When Gavin Newsom signed AB387 into law today, he ended 16 years of unsuccessful attempts by daycare providers statewide to unionize. He also signed on to be "the boss" who child care providers will directly bargain with when they hammer out their first ever labor contract.
The new law, which will go into effect on Jan 1, 2020, allows family child care providers the right to collectively bargain for a labor contract.
Today’s bill signing represents a major victory for the mostly women of color who care for many of the state’s littlest residents. After five previous gubernatorial vetoes, many a lawmaker calling daycare owners “babysitters,” and major cuts to child care following the 2008 recession, veteran child care providers are ecstatic, including Bellflower’s Tonia McMillan.
“Signing our bill strengthens my belief that when you know you’re right, you continue to fight,” McMillan said. “We childcare providers fought and we won.”
For 16 years, McMillan and other home-based child care providers pursued unionizing as a strategy to improve pay and gain benefits such as healthcare, a retirement plan, and access to professional development trainings. What’s unusual is that these workers are entrepreneurs -- they work for themselves. They're not a group that has traditionally sought a union to help improve labor conditions.
Yet for many of California’s daycare providers, payment for services comes directly from the state. That's because they serve families who qualify for subsidized care based on their low income. That payment is below market rate, so it's hard for providers to make ends meet.
“The way they are paid is very problematic,” said Johanna Hester, assistant executive director of AFSCME/United Domestic Workers Local 3930, one of the union partners in the effort. “It starts with the low rates, [but] it is also the way they are paid -- that whole structure is problematic.” The reimbursement system is complicated, and it can sometimes take months for a provider to receive payment. And so, it's hard to run a business, let alone make enough money to survive, she said.
Many child care providers are teetering at the minimum wage edge, according to a recent study from the Economic Policy Institute and UC Berkeley’s Center for the Study of Child Care Employment.
While increasing pay will be a major push in negotiations with the governor, the providers will also be able to negotiate with health care companies for a comprehensive and low-cost plan. There are more than 27,000 licensed family child care providers in the state. When license-exempt carers are added (family members, friends or neighbors who care for children), that number jumps to 40,000, according to the union. It’s a lot of people, and Hester believes insurance companies will be jostling for their business.
Hester also casts today’s bill signing as a huge victory for a constituency with little political power. “It’s absolutely a women’s industry. And often times women’s work is ignored, forgotten or set aside,” Hester said.
Unionizing might also help these care providers become better at their jobs. In Illinois, one of the 11 other states that have collective bargaining agreements for home child care providers, part of the negotiations included a pot of money so providers could access trainings. These trainings included how to improve their businesses, understanding advances in early brain science, and how to better work with children under the age of five.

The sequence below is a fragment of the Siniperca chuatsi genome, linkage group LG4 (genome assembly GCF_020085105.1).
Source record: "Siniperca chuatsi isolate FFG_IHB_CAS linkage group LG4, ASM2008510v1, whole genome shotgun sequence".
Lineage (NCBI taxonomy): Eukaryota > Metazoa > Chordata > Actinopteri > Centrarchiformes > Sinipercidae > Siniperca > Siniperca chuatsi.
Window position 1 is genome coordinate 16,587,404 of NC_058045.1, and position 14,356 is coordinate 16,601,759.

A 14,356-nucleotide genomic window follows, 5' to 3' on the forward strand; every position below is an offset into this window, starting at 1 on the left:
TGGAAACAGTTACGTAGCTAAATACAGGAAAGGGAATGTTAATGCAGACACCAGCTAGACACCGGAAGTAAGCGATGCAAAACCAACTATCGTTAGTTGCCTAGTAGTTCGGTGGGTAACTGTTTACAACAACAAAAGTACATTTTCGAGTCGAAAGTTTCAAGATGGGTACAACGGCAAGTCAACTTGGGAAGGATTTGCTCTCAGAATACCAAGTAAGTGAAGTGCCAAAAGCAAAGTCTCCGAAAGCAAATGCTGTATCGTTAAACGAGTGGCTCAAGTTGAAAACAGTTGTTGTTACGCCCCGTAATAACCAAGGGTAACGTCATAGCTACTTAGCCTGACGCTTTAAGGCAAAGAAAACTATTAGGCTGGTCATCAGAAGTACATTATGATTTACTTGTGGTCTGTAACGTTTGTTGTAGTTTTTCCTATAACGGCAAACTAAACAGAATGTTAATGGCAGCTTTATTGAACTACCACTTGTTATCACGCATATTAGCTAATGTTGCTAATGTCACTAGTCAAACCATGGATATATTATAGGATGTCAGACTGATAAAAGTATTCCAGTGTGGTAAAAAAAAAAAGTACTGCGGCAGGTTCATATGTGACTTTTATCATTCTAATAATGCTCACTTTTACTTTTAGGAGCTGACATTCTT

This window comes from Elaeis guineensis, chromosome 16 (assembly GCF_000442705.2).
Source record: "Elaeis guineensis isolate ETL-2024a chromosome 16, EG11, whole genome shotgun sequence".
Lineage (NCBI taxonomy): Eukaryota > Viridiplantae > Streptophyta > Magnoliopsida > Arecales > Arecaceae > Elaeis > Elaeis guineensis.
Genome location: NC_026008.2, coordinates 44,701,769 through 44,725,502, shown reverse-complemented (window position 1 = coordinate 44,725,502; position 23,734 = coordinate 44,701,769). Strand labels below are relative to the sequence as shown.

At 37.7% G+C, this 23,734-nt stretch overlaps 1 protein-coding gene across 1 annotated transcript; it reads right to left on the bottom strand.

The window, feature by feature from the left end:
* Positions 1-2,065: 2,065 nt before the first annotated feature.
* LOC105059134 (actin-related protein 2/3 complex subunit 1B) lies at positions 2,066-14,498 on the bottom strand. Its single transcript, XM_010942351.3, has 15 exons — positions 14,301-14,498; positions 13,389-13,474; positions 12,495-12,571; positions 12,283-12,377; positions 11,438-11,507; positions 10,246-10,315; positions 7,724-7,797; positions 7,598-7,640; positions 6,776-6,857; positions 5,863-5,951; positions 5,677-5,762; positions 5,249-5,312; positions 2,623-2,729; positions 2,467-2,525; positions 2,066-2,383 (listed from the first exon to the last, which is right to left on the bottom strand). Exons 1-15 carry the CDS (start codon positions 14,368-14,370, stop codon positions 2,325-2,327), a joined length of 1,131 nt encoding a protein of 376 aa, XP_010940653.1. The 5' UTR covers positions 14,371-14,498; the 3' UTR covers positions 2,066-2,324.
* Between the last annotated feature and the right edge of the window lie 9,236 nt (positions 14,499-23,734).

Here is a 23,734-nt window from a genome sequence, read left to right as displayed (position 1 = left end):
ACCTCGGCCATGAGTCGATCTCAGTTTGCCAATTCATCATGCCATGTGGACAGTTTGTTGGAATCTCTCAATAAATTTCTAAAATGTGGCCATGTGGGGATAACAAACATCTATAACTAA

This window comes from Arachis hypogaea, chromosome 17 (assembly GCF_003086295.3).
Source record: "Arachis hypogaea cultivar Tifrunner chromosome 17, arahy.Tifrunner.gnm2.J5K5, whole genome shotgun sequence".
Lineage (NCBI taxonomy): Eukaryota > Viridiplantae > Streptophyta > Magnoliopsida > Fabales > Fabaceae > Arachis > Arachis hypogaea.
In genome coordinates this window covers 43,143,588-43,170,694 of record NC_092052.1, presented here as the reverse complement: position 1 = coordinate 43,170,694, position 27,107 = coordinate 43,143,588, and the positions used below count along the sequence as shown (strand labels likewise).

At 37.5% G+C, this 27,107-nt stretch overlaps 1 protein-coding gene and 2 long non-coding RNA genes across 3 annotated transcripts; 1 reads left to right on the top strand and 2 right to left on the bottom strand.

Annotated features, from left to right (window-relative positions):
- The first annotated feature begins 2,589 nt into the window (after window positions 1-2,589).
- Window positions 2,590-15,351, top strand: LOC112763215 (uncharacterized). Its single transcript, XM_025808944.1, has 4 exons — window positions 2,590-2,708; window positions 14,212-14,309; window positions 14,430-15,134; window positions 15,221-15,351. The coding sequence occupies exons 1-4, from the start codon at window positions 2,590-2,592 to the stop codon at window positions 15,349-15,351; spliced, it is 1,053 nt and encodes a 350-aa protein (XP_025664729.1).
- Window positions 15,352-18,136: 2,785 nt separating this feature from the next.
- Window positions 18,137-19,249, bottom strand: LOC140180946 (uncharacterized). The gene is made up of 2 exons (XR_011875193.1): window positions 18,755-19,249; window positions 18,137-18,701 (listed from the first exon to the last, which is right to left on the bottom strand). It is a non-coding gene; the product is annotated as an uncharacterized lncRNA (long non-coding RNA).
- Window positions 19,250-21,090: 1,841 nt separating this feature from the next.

These benefits make it a “win-win,” according to local child care agency leader Micahel Olenick. He acknowledges the new law will mean more work for agencies like his, yet Olenick believes improving conditions for home-based providers will incentivize more to open, getting more children into quality care. It would "take some of the family, friends and neighbors [who care for children], and get them licensed and improve the quality,” Olenick said.
Currently statewide, there are many children aged 0-5 who cannot access a spot at a licensed child care center (because there simply are not enough). Opening child care centers is a much bigger and more expensive undertaking than encouraging entrepreneurs to do so in their own homes.
In LA County alone, some 1,600 family child care centers have closed over the last five years, leading to a loss of 15,000 spots. Countywide, over half a million children under the age of 5 do not have access to a licensed child care spot. Supporters of the new law contend that improving pay and conditions for family child care providers will encourage less to close, and perhaps incentivize some to open.
When the law takes effect, family child care providers must select a representative to negotiate on their behalf. The Childcare Providers Union (CCPU) is the collective that providers will be asked to vote for. It is a partnership between SEIU Locals 99 and 521, and AFSME’s United Domestic Workers Local 3930. SEIU and AFSME are two of the largest public sector unions in the country.
After the vote, the Public Employee Relations Board will have to sign off. Then a date will be set to start negotiating with the governor.
Back at her home in Bellflower, where she has cared for children for almost 25 years, Tonia McMillan said her work isn’t done. A new round of organizing begins -- intensive door knocking and canvassing to get the word out to the thousands of daycare providers statewide about the upcoming vote and the possibilities that unionizing can afford them.
Deepa Fernandes is an Early Childhood reporting fellow at Pacific Oaks College, which is funded in part by First 5 LA.